Wednesday, March 20, 2013

Illinois Horseradish - By: Chef John Johnson

A horse of a different flavor

While most people know Horseradish only in the grated form from a jar and use it to make cocktail sauce and horseradish cream to eat with Prime Rib. Which by the way is one of my favorite cut of meat; we will save that for another day. Fresh horseradish root can be used in so many ways. In contrast to its name horseradish is not a radish at all and has nothing to do with horses. Some think the name came from the English translation of the German word “ Meerrectich” which means sea radish. The prefix “meer” is pronounced mare, giving the English translation as horseradish.

The horseradish is related to cabbages and mustard greens with its pungent flavor and distinct heat you may  have wondered if it had anything to do with the Japanese wasabi you get when your order your favorite sushi. Good wasabi is made from a root from Japan that is a cousin to horseradish but is much more expensive to cultivate so for this reason green coloring is added to horseradish to make commercial wasabi.
Did you know? Collinsville, Illinois is considered the capital of horseradish and holds a horseradish festival May 31st to June 2nd. This is a great way to see and taste this horse of a different flavor.  While, in most cases horseradish is used as an additive to spice up a dish rather than a main attraction. I have two recipes for you that will show you its diversity and hopefully give you some ideas to play in your kitchen.

Horseradish country Fried Steak
Beef tenderloin 2 (4 oz) portion
Garlic crushed 1 glove
Grated horseradish 1 ½ tsp
Salt         ½ tsp
Black pepper 1 ½ tsp
Smoked paprika 1 tsp
Milk         1 cup
Eggs beaten 2 each
Butter 4 tbl

White gravy
Italian sausage ½ c
Onion diced 3 tbl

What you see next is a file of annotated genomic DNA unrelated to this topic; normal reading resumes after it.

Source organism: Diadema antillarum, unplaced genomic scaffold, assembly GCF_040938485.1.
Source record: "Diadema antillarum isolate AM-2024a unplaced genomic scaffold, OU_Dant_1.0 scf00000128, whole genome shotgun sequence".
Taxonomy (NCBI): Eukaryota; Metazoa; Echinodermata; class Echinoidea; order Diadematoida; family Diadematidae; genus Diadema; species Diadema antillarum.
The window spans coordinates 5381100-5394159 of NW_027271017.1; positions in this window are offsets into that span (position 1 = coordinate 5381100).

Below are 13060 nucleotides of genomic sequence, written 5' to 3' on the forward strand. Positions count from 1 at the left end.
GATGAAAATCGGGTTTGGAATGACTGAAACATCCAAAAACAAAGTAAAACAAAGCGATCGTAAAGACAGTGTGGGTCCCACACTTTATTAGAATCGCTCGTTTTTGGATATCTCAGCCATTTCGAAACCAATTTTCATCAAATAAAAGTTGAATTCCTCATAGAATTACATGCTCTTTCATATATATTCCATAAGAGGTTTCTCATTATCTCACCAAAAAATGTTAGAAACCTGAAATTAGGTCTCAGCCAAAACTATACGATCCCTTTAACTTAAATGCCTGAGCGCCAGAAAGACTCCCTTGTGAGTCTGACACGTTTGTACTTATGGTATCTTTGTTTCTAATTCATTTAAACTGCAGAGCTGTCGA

A/P flour         ½ c
Milk 2 ½ cups

Add garlic and horseradish to milk and place steaks in for 45 minutes to marinate. While steaks are marinating add dry ingredients to flour mixture and set up a standard breading station. Heat you fry pan to medium high and add butter. When butter it hot, dip steaks in egg mixture and dredge in flour mixture to create an even coating. Repeat. Place breaded steaks into hot pan and brown on both sides. Remove from pan and place on paper towel to remove excess butter. While pan is still hot add breakfast sausage and onions cook until sausage in brown. Reduce heat to low, add flour and cook stir constantly until flour is cooked, should take about 4 to 5 minutes. The flour will start to have a nutty aroma. Add milk and let simmer for about 10 minutes until sauce is thick. If it is to thick add water until you have the desire thickness.
I like to serve mine over roasted potatoes and carrots which have been seasoned with simple salt and black pepper.

Pickled Horseradish
Horseradish (thin sliced) 4 c
White vinegar ¾ c
Sugar 2 Tbl
Pickling spice 3 Tbl
Salt         1/2 tsp

Place all items except for the horseradish in a pot and bring to a slow boil. Clean horseradish very well with warm water and a small brush to remove all dirt. When liquid is ready slice the horseradish with the skin on very thin until you have 4 cups. Place in a bowl and pour the hot liquid over the horseradish and let cool. Refrigerate for an hour.

Note: Horseradish will get hotter the longer to let it sit after cutting. So, to control the amount of heat I want is why I do not cut the horseradish ahead of time in this recipe. I want the flavor without the intense heat. This pickled Horseradish is great on a steak sandwich or as an accent for the country fried streak. I have even served it on its own as a snack.

By: Chef John Johnson

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